Spiral planer heads

Descriptions, pros and cons of different kinds of planer heads, with an emphasis on the spiral type. June 13, 2001

I need to plane glued up panels. I have seen planer/sanders with a helical carbide cutting head. Do stand-alone planers come with this type of head, and what are the benefits and performance in relation to straight blade planing?

Forum Responses
Newman Whitney makes a spiral carbide head. I put them in every planer I rebuild. You will find planing panels to be much more economical than sanding panels.

From the original questioner:
Why are they better? How difficult is it to rotate/change the carbide knifes? How long do they last in comparison to straight knifes?

It is hard to say how long they will last because so much of that depends on your product and how skilled you become at grinding.

You do not rotate the knife on the Newman-Whitney head. The knife is replaced with a new one.

I have customers who run their finish planers all day long--8 hours minus breaks and lunch. Many of these customers get 2 to 3 years out of a set of knives. But they are highly skilled in grinding and jointing.

Depending of the size of the planer that you are using, several types of cutter head designs are available. The Newman Whitney head is a very good choice.

On small planers, the use of insert cutters may be a better choice. Each application should be looked at before a decision is made.

Provide info on what wood species you are using and what the expected feed rates and moisture content are.

Dave Rankin, forum technical advisor

From the original questioner:
I will be planing glued up panels for the field of raised panel doors. I want a 24" machine, but have not bought one yet. The species will be red oak, hard maple, cherry and other lessor volume species. The feed rate will be determined by the quality of the cut. I want to level the panel and then run it through a 3-head sander. My goal is 220 grit finished.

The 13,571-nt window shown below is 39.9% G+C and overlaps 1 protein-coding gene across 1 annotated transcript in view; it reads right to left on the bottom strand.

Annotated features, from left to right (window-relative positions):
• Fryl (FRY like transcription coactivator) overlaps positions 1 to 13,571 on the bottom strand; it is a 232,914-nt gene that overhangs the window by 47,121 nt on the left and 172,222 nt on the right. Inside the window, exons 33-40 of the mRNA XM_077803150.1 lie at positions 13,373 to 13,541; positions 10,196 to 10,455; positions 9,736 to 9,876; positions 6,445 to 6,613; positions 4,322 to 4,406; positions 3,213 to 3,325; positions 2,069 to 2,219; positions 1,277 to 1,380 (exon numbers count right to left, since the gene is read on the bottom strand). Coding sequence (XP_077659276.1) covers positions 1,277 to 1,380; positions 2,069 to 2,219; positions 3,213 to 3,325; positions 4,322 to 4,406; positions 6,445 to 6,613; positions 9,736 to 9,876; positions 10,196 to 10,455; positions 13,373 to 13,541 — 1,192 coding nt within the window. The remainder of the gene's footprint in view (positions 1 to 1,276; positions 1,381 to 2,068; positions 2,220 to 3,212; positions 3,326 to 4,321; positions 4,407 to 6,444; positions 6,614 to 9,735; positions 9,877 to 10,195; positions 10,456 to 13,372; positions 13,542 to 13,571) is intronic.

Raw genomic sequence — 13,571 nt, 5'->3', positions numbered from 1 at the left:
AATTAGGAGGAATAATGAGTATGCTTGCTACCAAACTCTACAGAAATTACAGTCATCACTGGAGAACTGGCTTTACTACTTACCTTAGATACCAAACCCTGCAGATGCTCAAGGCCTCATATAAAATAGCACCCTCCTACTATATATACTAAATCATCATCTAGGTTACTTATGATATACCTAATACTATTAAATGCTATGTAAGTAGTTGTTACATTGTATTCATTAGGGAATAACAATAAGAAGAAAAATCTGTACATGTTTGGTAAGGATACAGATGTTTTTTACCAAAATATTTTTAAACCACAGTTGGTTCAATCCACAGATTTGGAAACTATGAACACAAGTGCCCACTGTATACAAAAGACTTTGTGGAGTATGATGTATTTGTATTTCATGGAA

I would generally outline the planer head differences as follows:

a) True helical insert head (Newman type) has considerable advantages in cutting geometry because of the extreme shear in cutting action, which tends to reduce tear-out, especially on difficult species. It is also re-grindable and can be jointed. Disadvantages include higher initial cost and the need for specialized grinding/jointing attachments on the planer.

b) Replaceable straight insert heads, or standard planer heads, are much lower cost, but need to be used sharp to minimize tear-out when cutting against the grain direction, or working with difficult species, and therefore need to be changed more frequently.

c) The new segmented insert heads (Drake type) have small inserts that are mounted in a spiral pattern flat to the tool surface. Since each insert cuts parallel to the axis of rotation, it does not have a true shearing action in cut. Advantages are lower initial costs and replacement costs for inserts. Typically these inserts have finer grain carbide with sharper cutting edge, because inserts are not brazed onto a holder as they are with the spiral head. Also, each insert can be rotated/replaced independently, which has considerable advantage when your wood has problems with surface grit or nails/staples. Disadvantages include the fact that they do not cut perfectly flat (each insert has a minute curve to overlap the next insert) and they cannot be reground or jointed.

I strongly recommend the true spiral head if your planer is equipped with grinding/jointing attachments; otherwise, the Drake type.